Facing Tomorrow Like Yesterday - Part II
Adolf Hitler himself said it all: “I want to raise a generation of young people devoid of conscience - imperious, relentless, and cruel.”
WHERE WAS THE CHURCH in all of this? History recorded the pictures of Protestant pastors and Catholic priests giving the Nazi salute. Swastika banners adorned the churches — swastika banners with the cross of Jesus Christ in the center. The overwhelming temptation of bowing to temporal gods enticed the church to combine Christ with other religions, Christ and the political agenda, and Christ and worldly pursuits. Was the German era only a foretaste of the greater deception to come? Germany hid the cross of Christ within the swastika. The Christian cross demanded the blood of Christ; the swastika demanded the blood of Jews. The modern cross is a redefined container of mixed philosophies. It is filled with psychology, New Age mysticism, social service, and political correctness. In 1938, the head of the Gestapo could say in his annual report, “The situation in the churches is characterized by weariness with struggle, by uncertainty of purpose, and by a lack of courage.” Hitler was able to marginalize the church. Hitler’s success can be viewed in a three-step process: deceive the church; divide the church; dismember the church.
Hitler commended Martin Luther as a great reformer who was worthy of admiration, but his admiration was not based on the message Luther proclaimed. Hitler’s emphasis was on Luther’s courage to withstand the church of his day and Luther’s hatred toward the Jews. A clear distinction can be made between Hitler and Luther. Luther’s animosity was religious, not racial. Luther expected the “Christ killers” to accept Jesus Christ once they heard the Gospel. To Luther, it was about purity of doctrine and not purity of blood. Hitler’s deception began with persuading Germany that the Jews were their problem. Hitler’s second order was to persuade the church to believe Paul’s writings were false and charged the Apostle Paul with changing and, thereby, falsifying the Gospel. In 1933, Dr. Reinhold Krause, a dignitary of the German Christians, gave a blasphemous speech to 20,000 people. He pled for a second German Reformation. He declared that if the church was to find a home in Germany, the first step was:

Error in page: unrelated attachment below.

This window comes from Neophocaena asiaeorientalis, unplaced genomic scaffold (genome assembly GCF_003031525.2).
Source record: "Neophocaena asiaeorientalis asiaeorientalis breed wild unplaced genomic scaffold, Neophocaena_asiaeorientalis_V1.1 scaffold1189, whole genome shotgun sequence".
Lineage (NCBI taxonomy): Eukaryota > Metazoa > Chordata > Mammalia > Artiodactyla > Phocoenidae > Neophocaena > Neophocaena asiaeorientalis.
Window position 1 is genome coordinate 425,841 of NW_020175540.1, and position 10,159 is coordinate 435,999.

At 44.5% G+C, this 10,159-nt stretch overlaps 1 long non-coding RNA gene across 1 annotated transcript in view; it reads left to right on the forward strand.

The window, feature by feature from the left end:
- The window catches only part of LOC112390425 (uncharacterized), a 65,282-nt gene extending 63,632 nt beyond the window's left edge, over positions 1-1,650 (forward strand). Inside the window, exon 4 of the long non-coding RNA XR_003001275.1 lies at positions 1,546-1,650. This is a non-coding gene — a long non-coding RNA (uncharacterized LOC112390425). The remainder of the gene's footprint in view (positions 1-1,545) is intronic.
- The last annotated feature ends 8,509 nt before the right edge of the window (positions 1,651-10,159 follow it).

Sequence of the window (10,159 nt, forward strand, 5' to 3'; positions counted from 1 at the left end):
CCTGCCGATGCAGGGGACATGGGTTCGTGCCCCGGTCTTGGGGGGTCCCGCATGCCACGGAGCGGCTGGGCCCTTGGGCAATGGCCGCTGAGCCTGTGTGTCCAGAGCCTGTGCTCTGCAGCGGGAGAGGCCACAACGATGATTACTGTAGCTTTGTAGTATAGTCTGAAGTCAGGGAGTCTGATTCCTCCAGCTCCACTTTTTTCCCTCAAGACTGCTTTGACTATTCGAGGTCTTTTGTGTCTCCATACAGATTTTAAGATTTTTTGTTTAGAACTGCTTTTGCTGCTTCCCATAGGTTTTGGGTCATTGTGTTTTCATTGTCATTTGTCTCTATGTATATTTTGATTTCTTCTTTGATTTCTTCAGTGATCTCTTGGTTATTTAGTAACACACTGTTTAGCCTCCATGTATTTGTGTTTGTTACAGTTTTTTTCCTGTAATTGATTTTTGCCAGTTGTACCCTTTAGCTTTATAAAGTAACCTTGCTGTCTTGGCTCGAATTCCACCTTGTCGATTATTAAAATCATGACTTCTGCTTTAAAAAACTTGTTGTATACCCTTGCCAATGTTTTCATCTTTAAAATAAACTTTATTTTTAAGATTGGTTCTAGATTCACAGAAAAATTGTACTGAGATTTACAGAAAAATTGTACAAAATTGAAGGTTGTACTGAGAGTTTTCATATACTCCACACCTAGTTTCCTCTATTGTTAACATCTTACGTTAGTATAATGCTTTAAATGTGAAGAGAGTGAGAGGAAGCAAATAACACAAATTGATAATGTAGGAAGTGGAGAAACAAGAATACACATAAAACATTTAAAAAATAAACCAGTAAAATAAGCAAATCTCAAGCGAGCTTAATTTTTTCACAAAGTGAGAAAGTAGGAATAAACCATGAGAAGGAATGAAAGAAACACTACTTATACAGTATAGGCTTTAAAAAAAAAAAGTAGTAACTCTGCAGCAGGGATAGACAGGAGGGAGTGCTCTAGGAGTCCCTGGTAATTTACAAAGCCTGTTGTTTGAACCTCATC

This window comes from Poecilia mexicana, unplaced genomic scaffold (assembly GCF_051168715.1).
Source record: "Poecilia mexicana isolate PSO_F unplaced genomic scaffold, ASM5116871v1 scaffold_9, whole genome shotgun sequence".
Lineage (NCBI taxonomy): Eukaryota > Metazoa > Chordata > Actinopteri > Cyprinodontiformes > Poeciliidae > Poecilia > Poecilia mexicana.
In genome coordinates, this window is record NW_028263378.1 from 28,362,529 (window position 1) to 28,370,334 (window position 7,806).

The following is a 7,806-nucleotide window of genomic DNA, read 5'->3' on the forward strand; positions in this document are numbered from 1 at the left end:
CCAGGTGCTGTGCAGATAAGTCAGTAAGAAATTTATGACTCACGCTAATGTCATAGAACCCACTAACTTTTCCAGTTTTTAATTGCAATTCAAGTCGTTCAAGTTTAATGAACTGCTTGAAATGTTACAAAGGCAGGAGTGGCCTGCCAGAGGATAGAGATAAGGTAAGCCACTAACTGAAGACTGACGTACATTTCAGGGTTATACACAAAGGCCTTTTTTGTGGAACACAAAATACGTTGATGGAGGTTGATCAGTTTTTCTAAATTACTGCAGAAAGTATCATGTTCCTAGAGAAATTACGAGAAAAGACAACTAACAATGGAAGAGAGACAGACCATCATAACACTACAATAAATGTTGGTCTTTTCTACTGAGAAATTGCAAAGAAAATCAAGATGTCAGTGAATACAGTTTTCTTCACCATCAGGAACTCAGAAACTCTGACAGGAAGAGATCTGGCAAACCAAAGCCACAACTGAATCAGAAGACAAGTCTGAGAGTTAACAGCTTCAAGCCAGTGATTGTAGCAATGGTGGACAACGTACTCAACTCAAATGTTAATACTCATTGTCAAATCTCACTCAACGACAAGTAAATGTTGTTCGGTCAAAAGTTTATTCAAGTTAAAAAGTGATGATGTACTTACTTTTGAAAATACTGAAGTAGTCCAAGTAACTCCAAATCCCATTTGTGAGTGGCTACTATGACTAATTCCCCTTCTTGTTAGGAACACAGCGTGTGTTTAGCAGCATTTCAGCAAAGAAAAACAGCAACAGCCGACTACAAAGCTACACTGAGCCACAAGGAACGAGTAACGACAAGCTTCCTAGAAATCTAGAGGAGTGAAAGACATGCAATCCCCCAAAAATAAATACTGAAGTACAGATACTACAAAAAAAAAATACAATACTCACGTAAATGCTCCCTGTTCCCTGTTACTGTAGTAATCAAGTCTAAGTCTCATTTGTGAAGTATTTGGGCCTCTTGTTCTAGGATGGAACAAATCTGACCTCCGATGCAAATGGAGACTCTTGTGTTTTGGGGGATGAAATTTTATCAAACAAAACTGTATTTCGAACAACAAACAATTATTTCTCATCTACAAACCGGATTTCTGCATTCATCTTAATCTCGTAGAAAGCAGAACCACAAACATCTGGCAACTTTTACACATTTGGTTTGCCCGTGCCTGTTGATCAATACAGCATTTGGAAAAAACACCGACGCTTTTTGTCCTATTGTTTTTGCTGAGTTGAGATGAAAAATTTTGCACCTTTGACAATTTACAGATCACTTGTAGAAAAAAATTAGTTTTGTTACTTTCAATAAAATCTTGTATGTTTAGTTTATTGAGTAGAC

“The liberation from all that is un-German in liturgy and confession, liberation from the Old Testament with its Jewish recompense of ethic, from all these stories about cattle-dealers and pimps … Our provincial church will also have to see to it that all obviously distorted and superstitious reports should be expunged from the New Testament, and that the whole scapegoat and inferiority theology of the Rabbi Paul should be renounced in principle, for it has perpetuated a falsification of the Gospel.”
The deception and the dividing began to take hold. Next came the dismembering. On Jan. 4, 1934, Reich Bishop Ludwig Müller issued a decree to restore order in the evangelical church. Ministers were now forbidden to include any matters of controversy in their sermons. This became known as the “Muzzling Order.” Unity was greatly proclaimed for the church to embrace Nazism. At this time, the church was divided into two groups, each claiming to be heirs of the Reformation. In one arena were those committed to Hitler and his swastika, and in the second were those devoted to the Cross of Jesus Christ. Dietrich Bonhoeffer would say at one synod,“If the truth is to be found in unity,” he affirmed that “unity can only be achieved through truth.”